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Online Gryzor

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Re: The Ineffable Judgement of the Infallible Sir Sugar
« Reply #8 on: 14:33, 28 January 21 »
As a marketing professional, I'm longing for the day when I'll discover a huge niche, take advantage and retire :D

AMS served as mainstream an audience as there ever was one.

An invention doesn't have to be a success, but it does have to be something new, that hasn't been done before. So:

-all-in-one, easy to set up? Definitely not the first
-cheap and good looking? Definitely not something 'new'. Pricing and product design are parts of an invention, but do not constitute one.
-good games? A company-owned software distributor? Ok, not even going to touch this one ;)

Much as we love our CPCs, there was nothing inherently new in them. Sugar's success was a combination of market and design factors that appealed to a much larger audience (inversely, to a much less niche clientelle) than his competitors, but he invented little, if anything at all.
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Offline eto

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Re: The Ineffable Judgement of the Infallible Sir Sugar
« Reply #9 on: 16:09, 28 January 21 »
An invention doesn't have to be a success, but it does have to be something new, that hasn't been done before. So:


Argl! I meant innovator! Sorry, innovation is new AND successful. Second language mistake.

If you take everything on my list on its own, I agree, it's of course nothing new. But he combined these three - and that was new - and successful. Innovation is not necessarily sexy or impressive or a big step forward. And what he did was clearly more than copying and making it cheaper.

Regarding my list you changed what I said slightly but enough to change the meaning -  but I did not say "good looking", there are also other computers that looked good, definitely. Personally I think the 464 does not look good (and I know that many think different, but that's just personal preference). I said "looking professional". Not a breadbox like the C64, not looking like a toy. Looking almost like a professional computer. And I also didn't say "good dames", I said "good enough". They were "good enough" so kids were interested in the computer. Which then, after being successful, opened the doors for really good games.

Regarding all-in-one, easy to set-up, I honestly don't know which home computer did have that before. What would be the e[size=78%]xample for this? [/size]
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Online Gryzor

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Re: The Ineffable Judgement of the Infallible Sir Sugar
« Reply #10 on: 16:20, 28 January 21 »
Oh ok, innovation is more like it :D Though again, all-in-one, easy to set up home computers already existed. Think PET for instance. The thing is, within his specific market (UK/Europe), AMS re-introduced the already existing concept with a high degree of success.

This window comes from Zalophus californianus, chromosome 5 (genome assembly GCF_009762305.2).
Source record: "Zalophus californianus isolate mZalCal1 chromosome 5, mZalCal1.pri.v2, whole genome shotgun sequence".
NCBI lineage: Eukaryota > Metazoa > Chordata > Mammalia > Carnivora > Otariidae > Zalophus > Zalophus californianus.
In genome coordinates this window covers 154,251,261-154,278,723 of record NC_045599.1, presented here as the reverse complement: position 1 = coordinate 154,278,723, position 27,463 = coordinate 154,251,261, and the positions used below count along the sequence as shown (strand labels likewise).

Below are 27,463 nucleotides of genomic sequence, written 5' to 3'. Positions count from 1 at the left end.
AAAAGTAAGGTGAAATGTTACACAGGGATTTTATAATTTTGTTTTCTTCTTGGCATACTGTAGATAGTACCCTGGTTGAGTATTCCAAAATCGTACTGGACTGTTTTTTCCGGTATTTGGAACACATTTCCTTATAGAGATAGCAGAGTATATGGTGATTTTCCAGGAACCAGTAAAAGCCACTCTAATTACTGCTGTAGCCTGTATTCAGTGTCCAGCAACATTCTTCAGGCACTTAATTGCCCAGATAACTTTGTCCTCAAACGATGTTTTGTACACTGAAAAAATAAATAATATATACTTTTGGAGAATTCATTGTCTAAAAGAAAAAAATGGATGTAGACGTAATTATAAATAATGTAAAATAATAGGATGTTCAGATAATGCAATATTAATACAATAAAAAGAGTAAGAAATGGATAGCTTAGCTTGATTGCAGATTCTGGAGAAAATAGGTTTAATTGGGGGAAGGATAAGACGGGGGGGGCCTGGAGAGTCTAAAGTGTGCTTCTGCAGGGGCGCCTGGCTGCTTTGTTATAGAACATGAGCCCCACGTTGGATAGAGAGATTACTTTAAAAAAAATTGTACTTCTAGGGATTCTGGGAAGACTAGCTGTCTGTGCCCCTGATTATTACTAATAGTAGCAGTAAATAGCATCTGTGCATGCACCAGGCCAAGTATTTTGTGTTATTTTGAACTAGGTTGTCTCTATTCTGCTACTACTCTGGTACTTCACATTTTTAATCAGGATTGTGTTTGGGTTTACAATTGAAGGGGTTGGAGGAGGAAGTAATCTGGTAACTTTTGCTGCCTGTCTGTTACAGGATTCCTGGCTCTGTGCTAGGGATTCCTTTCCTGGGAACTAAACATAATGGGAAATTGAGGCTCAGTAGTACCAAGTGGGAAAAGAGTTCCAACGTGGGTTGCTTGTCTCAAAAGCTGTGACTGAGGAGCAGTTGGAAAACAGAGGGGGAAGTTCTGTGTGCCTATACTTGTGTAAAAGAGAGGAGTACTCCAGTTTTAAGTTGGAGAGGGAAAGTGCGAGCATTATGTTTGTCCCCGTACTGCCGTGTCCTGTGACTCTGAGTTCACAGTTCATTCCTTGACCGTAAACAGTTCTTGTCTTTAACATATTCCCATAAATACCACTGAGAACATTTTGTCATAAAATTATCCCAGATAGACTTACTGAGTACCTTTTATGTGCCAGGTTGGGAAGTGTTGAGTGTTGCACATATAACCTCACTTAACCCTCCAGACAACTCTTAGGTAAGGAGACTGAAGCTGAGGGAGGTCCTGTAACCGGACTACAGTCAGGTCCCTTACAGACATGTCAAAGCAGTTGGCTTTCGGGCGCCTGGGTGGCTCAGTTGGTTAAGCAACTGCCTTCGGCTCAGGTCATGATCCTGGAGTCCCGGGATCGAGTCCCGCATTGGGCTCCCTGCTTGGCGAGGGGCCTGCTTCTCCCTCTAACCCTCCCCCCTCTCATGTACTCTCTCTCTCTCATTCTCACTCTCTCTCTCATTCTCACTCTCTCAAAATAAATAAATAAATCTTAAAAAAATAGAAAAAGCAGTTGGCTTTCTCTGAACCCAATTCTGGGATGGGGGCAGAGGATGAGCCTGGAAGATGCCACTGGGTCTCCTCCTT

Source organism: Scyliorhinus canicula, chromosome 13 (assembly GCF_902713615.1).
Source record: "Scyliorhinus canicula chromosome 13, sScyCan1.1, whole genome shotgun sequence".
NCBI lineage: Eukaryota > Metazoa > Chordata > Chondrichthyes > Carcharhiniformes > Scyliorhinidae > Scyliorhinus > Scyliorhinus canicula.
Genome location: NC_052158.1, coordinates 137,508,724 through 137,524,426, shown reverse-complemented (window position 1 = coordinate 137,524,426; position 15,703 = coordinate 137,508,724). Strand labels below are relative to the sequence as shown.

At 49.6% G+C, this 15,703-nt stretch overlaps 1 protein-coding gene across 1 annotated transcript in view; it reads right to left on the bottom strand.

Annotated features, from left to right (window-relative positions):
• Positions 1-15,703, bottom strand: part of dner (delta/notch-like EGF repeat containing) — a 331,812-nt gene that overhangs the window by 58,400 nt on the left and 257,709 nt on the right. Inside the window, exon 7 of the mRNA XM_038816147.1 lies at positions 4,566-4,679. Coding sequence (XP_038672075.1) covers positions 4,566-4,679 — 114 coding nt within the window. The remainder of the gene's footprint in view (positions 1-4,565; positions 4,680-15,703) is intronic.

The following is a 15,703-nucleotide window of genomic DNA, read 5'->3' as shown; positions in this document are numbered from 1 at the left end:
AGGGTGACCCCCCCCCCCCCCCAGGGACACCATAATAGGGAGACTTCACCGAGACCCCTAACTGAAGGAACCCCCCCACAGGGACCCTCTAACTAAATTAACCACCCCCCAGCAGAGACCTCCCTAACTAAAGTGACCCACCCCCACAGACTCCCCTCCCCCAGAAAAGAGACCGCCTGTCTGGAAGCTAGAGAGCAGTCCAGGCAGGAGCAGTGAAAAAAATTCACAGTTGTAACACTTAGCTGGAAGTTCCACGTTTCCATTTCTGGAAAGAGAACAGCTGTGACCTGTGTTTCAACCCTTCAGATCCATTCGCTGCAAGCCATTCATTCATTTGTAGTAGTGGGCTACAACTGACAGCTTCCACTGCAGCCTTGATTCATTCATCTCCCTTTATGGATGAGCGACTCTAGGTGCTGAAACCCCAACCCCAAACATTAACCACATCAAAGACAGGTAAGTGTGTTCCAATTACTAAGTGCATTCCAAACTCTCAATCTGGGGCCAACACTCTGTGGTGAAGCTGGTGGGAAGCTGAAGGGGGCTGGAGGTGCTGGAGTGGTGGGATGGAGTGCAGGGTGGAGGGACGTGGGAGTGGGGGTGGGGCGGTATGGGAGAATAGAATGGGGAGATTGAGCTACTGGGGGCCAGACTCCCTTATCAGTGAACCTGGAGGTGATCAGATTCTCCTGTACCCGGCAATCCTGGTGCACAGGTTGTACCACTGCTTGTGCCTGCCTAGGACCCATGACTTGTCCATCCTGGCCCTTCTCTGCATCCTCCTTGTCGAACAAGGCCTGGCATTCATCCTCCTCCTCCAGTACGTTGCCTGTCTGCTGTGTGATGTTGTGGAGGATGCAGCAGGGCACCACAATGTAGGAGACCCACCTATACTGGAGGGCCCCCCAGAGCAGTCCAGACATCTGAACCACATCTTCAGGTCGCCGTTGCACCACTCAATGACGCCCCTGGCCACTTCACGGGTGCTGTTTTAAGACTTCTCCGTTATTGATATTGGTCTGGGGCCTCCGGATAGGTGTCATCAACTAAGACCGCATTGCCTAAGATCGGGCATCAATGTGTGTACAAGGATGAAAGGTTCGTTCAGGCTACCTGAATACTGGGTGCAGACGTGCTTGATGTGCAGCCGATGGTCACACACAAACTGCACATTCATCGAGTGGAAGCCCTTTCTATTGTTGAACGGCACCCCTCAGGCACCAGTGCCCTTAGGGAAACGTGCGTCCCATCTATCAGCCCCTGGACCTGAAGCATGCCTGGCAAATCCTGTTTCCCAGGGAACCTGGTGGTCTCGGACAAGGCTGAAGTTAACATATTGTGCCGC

Yes, I know I kind of simplified what you said "good looking", but essentially that's what he did ("good looking" doesn't necessarily or only mean "pretty").

As for all-in-one computers, the Alto and Star were two very early ones (though by no means home computers), the Apple II to some extend, the Lisa and Macintosh come to mind.
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Offline ComSoft6128

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Re: The Ineffable Judgement of the Infallible Sir Sugar
« Reply #11 on: 08:36, 29 January 21 »
Inventor - no.
Innovator - yes


I was 26 when I purchased my first 6128 and I bought it for word processing and games - it was the only computer on display in Dixons (with the possible exception of the Einstein) that fitted the spec of "All round home computer" with a disc drive(!), and as a bonus had it's own dedicated HQ (mode 2) monitor.


So the components might not have been new but the Amstrad 6128 on the shelf was relatively cheap and filled a gap in the market missed by Amstrad's competitors - the serious home user who liked to occasionally kill aliens :)


As for the 464 (and this might whiff of heresy around here) - it was just another games machine in the same league as the Spectrum and C64.
« Last Edit: 09:15, 29 January 21 by ComSoft6128 »
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Online Gryzor

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Re: The Ineffable Judgement of the Infallible Sir Sugar
« Reply #12 on: 09:43, 29 January 21 »
Nooo come on, my neighbour did his PhD on a 464! Admittedly, with an external drive, but still :)
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Offline ComSoft6128

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Re: The Ineffable Judgement of the Infallible Sir Sugar
« Reply #13 on: 09:59, 29 January 21 »
Indeed, the 464 with an external drive was a practical machine for serious work.